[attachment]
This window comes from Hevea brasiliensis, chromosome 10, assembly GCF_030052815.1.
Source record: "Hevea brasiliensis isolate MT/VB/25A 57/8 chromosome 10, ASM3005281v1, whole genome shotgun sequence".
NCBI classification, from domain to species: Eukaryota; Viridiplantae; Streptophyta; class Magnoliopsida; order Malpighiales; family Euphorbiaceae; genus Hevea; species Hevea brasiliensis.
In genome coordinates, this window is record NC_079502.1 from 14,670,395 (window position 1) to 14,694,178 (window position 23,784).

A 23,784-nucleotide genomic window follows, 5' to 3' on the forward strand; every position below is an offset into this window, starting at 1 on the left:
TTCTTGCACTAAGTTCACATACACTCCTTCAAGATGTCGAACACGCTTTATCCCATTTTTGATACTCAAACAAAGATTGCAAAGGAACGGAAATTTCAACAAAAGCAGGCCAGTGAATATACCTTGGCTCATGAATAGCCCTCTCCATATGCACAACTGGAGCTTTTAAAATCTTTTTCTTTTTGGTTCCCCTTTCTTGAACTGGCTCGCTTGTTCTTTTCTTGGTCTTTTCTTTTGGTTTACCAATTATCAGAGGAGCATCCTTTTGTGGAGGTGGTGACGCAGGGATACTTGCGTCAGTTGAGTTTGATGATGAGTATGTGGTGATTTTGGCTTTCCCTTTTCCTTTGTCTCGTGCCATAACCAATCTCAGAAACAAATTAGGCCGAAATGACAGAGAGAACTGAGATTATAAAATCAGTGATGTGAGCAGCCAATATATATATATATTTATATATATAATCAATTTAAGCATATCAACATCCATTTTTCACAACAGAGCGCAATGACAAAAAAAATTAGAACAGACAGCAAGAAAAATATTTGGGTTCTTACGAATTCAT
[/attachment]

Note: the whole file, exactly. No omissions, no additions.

This window comes from Hevea brasiliensis, chromosome 10, assembly GCF_030052815.1.
Source record: "Hevea brasiliensis isolate MT/VB/25A 57/8 chromosome 10, ASM3005281v1, whole genome shotgun sequence".
NCBI classification, from domain to species: Eukaryota; Viridiplantae; Streptophyta; class Magnoliopsida; order Malpighiales; family Euphorbiaceae; genus Hevea; species Hevea brasiliensis.
In genome coordinates, this window is record NC_079502.1 from 14,670,395 (window position 1) to 14,694,178 (window position 23,784).

A 23,784-nucleotide genomic window follows, 5' to 3' on the forward strand; every position below is an offset into this window, starting at 1 on the left:
TTCTTGCACTAAGTTCACATACACTCCTTCAAGATGTCGAACACGCTTTATCCCATTTTTGATACTCAAACAAAGATTGCAAAGGAACGGAAATTTCAACAAAAGCAGGCCAGTGAATATACCTTGGCTCATGAATAGCCCTCTCCATATGCACAACTGGAGCTTTTAAAATCTTTTTCTTTTTGGTTCCCCTTTCTTGAACTGGCTCGCTTGTTCTTTTCTTGGTCTTTTCTTTTGGTTTACCAATTATCAGAGGAGCATCCTTTTGTGGAGGTGGTGACGCAGGGATACTTGCGTCAGTTGAGTTTGATGATGAGTATGTGGTGATTTTGGCTTTCCCTTTTCCTTTGTCTCGTGCCATAACCAATCTCAGAAACAAATTAGGCCGAAATGACAGAGAGAACTGAGATTATAAAATCAGTGATGTGAGCAGCCAATATATATATATATTTATATATATAATCAATTTAAGCATATCAACATCCATTTTTCACAACAGAGCGCAATGACAAAAAAAATTAGAACAGACAGCAAGAAAAATATTTGGGTTCTTACGAATTCAT